2. The dad: Somebody has to work. I personally see it as unfair to make Sid get up every night in the middle of the night with me to help feed two babies because I couldn't go to work with what little sleep I sometimes get. So, since I'm able to stay home, I only wake him up when there are two babies who are up and crying and hungry at the same time. So far, that has happened 3 times. But what no one tells you is, the dad gets into his routine and on nights you could get a good nights sleep and him get up with the babies, say, on a non-work night, is very unlikely to happen. Side note here: I've been able to sleep in my own bed with my Bailey and not worry about the babies one time since we got home and it's because Mom kept them. I needed that. I needed Bailey to know that I hadn't abandoned her.
3. That being said about the getting up in the night routine, this is NOT the time to worry with who is doing what. This is a time that you are just trying to get through the day (and night) no matter who is doing what. There is no room for a smart mouth or an attitude and when that attitude comes from someone who gets a full, restful night's sleep, it isn't appreciated. In fact, it's hurtful. So tip #3 would be, doesn't matter if you are mom or dad, doesn't matter if you are sleeping or not, if you see something that needs to be done that would be helpful to the other, JUST DO IT!!!!
4. Speaking of hurtful, no one tells you the range of emotions you are going to experience when bringing home two newborns. I read enough blogs and have enough friends with twins to know that the anxiety/stress I feel is not unique to me alone. As a mother, there are just things you feel like you have to have down pat and it doesn't help that your body is trying to regulate itself hormonally from growing and giving birth to two babies. More than likely people around you aren't going to know what this experience is like and are going to assume that you are stressing out for no reason or perhaps just need to calm down. They don't realize it's not something you can help at the moment. I wish my advice at this point would be to not take it personally, but I do, so I can't say not to. This would be the part of the book I write for those on the outside I guess, to let them know what it feels to walk in your shoes so they don't step on your toes. Until you are a mother/father of more than one baby at a time, you just don't have the right to judge. Until you are the one stressing over not one, but TWO babies (are they getting enough to eat, why is this one spitting so much while sucking, are we developing reflux, is this normal, is that normal TIMES TWO) you just don't know what the mother/father is feeling. All I can say is do what you can without going too far. In this same chapter, I would have to include to the others, LISTEN to what the mother/father is telling you. If they say it isn't a good time for visitors, there is a reason for that. If they can't answer the phone every time you call or they don't call you as often as you think they should, it's not personal. It's just what is for the best at the moment. You do not have the right to go above that. Oh, and having babies less than 2 years apart does not in anyway make you an expert on twins. I'm talking about TWO teeny tiny babies that depend on you for every move they make, every need and want they have. Not a somewhat independent toddler and ONE newborn.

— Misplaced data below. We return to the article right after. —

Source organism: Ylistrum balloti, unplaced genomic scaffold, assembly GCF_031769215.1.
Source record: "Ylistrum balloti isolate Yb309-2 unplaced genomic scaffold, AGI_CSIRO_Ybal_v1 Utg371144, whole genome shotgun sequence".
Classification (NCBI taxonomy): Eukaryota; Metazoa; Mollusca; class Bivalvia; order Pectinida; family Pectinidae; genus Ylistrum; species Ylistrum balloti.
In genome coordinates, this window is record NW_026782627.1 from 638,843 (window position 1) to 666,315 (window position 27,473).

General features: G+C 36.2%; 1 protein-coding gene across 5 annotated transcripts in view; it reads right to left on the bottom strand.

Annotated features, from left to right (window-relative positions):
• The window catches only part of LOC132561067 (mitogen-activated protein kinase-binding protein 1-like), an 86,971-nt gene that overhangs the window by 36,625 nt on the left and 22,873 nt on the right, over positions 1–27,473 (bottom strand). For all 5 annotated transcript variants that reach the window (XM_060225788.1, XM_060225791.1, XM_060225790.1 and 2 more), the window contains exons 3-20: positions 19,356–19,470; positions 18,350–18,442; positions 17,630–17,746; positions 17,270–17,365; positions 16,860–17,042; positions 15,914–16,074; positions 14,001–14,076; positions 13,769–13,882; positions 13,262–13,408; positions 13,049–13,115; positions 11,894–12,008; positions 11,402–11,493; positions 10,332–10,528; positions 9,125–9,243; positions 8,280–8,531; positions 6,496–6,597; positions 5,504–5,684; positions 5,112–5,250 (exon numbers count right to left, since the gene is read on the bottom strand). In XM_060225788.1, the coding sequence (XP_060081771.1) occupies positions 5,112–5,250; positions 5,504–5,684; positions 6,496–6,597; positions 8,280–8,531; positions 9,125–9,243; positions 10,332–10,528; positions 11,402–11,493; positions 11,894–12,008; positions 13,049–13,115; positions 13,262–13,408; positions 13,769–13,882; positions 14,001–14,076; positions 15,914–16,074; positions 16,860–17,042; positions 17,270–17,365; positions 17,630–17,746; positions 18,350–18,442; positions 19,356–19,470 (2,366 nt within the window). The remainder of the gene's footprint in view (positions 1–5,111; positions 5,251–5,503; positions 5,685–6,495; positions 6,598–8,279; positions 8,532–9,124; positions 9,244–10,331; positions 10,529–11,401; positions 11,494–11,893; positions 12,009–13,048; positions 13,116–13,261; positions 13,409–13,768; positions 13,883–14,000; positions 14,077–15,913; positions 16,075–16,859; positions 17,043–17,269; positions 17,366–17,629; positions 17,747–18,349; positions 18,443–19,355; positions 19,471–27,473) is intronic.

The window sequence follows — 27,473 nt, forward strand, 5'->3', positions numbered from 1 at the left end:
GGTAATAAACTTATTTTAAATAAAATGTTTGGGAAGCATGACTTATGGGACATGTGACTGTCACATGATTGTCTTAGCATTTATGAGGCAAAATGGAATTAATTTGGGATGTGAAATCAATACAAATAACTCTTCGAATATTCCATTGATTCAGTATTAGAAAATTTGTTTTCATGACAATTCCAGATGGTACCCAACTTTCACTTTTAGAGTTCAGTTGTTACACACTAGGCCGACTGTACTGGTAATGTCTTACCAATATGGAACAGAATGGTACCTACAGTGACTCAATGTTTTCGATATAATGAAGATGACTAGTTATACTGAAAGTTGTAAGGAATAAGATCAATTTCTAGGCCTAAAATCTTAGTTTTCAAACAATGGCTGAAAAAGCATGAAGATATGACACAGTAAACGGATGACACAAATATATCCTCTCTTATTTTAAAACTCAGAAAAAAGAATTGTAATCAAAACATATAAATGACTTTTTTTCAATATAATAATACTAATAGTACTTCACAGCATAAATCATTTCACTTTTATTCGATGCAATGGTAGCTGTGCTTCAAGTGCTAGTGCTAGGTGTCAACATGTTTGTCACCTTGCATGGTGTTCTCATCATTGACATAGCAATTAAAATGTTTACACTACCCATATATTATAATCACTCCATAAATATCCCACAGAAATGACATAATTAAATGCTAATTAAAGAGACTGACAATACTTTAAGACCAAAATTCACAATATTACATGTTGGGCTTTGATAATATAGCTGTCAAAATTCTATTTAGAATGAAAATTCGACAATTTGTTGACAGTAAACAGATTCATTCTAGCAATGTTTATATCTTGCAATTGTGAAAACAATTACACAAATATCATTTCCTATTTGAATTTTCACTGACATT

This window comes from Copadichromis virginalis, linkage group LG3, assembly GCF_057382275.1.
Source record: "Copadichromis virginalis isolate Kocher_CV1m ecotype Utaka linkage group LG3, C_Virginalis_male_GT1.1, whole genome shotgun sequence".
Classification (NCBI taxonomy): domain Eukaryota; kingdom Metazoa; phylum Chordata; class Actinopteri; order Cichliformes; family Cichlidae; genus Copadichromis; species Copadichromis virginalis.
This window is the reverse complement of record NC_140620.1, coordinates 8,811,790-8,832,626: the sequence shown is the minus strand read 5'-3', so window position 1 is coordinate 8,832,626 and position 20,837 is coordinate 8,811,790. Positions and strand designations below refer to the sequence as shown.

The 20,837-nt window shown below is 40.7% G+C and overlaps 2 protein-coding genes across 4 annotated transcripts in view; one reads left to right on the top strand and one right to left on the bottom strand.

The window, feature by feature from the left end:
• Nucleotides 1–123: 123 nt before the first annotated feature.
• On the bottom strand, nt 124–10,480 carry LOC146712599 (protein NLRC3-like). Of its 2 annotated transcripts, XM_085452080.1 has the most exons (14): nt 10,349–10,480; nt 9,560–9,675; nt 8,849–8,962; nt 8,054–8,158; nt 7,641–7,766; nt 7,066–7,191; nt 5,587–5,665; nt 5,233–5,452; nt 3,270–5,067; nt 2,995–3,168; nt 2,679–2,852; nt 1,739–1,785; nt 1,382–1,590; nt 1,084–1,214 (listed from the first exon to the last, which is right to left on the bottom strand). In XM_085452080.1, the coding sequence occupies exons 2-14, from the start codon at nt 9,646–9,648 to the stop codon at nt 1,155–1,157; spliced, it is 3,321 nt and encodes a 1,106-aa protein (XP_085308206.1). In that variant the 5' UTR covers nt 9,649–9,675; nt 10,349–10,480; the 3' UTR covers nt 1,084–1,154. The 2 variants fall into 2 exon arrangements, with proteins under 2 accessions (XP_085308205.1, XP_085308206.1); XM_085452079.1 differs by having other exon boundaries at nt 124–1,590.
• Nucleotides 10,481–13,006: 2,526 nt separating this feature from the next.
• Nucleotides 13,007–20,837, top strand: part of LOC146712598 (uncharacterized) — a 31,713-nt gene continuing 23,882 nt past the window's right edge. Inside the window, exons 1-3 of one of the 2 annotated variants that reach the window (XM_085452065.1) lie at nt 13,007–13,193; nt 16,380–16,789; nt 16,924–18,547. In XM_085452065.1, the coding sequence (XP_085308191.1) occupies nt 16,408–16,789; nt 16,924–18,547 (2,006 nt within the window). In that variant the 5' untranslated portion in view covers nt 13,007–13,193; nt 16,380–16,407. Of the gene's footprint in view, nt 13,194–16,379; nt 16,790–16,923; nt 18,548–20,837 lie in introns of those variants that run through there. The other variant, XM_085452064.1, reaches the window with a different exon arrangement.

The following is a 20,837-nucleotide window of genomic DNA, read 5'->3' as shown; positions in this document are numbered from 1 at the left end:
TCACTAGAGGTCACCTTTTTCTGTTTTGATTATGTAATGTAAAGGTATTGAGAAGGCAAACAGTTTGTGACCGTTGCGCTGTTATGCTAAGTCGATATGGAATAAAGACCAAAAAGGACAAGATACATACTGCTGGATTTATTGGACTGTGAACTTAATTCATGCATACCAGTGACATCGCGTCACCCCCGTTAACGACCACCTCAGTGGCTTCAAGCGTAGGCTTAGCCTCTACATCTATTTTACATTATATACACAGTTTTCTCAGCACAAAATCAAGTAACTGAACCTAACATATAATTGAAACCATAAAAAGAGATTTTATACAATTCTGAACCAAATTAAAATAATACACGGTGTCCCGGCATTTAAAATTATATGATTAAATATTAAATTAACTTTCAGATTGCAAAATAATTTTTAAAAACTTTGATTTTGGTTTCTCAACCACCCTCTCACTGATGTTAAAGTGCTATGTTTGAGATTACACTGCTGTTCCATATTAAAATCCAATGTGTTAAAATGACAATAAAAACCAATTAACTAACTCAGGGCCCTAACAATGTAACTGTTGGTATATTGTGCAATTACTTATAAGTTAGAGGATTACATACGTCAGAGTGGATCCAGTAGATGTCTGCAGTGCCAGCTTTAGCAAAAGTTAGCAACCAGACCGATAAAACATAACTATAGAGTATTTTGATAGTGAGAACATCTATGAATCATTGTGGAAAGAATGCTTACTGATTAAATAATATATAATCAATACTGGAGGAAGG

5. Speaking of visitors, set your guidelines for visitors and stick to it. If I had it to do again, I'd have a sign on the door. (Lord help me, I just became my mother!) A sign that gave the ok, not ok for visitors. I call it the twin factor, but people want to get a look at those two babies that were born at the same time. It's a unique experience. Not everyone gets to call themselves parents to twins. And no one is prouder of those babies than the mother or father. But there are just times that having company in the house is not a good idea. Here's a tip for visitors: respect the visitation policy. You have no idea what is going on in that house when you come unannounced. My advice is to at least give a heads up that you are coming.